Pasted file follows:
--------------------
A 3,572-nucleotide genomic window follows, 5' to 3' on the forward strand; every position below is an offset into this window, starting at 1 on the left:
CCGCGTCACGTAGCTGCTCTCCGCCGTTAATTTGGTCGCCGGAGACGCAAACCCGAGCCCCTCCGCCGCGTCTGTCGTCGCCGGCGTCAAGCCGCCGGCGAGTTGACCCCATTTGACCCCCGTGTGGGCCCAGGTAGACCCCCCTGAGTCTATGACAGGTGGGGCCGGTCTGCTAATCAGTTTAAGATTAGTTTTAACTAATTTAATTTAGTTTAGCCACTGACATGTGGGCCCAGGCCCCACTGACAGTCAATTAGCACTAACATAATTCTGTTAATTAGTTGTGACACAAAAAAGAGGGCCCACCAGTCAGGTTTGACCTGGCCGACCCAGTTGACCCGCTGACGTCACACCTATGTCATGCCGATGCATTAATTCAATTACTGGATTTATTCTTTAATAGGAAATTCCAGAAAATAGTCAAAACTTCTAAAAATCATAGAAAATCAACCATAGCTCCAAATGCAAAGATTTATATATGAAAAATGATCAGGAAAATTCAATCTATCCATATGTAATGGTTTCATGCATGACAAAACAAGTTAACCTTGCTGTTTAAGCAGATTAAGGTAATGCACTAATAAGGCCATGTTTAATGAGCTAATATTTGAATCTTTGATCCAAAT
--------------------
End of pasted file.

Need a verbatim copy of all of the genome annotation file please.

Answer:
A 3,572-nucleotide genomic window follows, 5' to 3' on the forward strand; every position below is an offset into this window, starting at 1 on the left:
CCGCGTCACGTAGCTGCTCTCCGCCGTTAATTTGGTCGCCGGAGACGCAAACCCGAGCCCCTCCGCCGCGTCTGTCGTCGCCGGCGTCAAGCCGCCGGCGAGTTGACCCCATTTGACCCCCGTGTGGGCCCAGGTAGACCCCCCTGAGTCTATGACAGGTGGGGCCGGTCTGCTAATCAGTTTAAGATTAGTTTTAACTAATTTAATTTAGTTTAGCCACTGACATGTGGGCCCAGGCCCCACTGACAGTCAATTAGCACTAACATAATTCTGTTAATTAGTTGTGACACAAAAAAGAGGGCCCACCAGTCAGGTTTGACCTGGCCGACCCAGTTGACCCGCTGACGTCACACCTATGTCATGCCGATGCATTAATTCAATTACTGGATTTATTCTTTAATAGGAAATTCCAGAAAATAGTCAAAACTTCTAAAAATCATAGAAAATCAACCATAGCTCCAAATGCAAAGATTTATATATGAAAAATGATCAGGAAAATTCAATCTATCCATATGTAATGGTTTCATGCATGACAAAACAAGTTAACCTTGCTGTTTAAGCAGATTAAGGTAATGCACTAATAAGGCCATGTTTAATGAGCTAATATTTGAATCTTTGATCCAAAT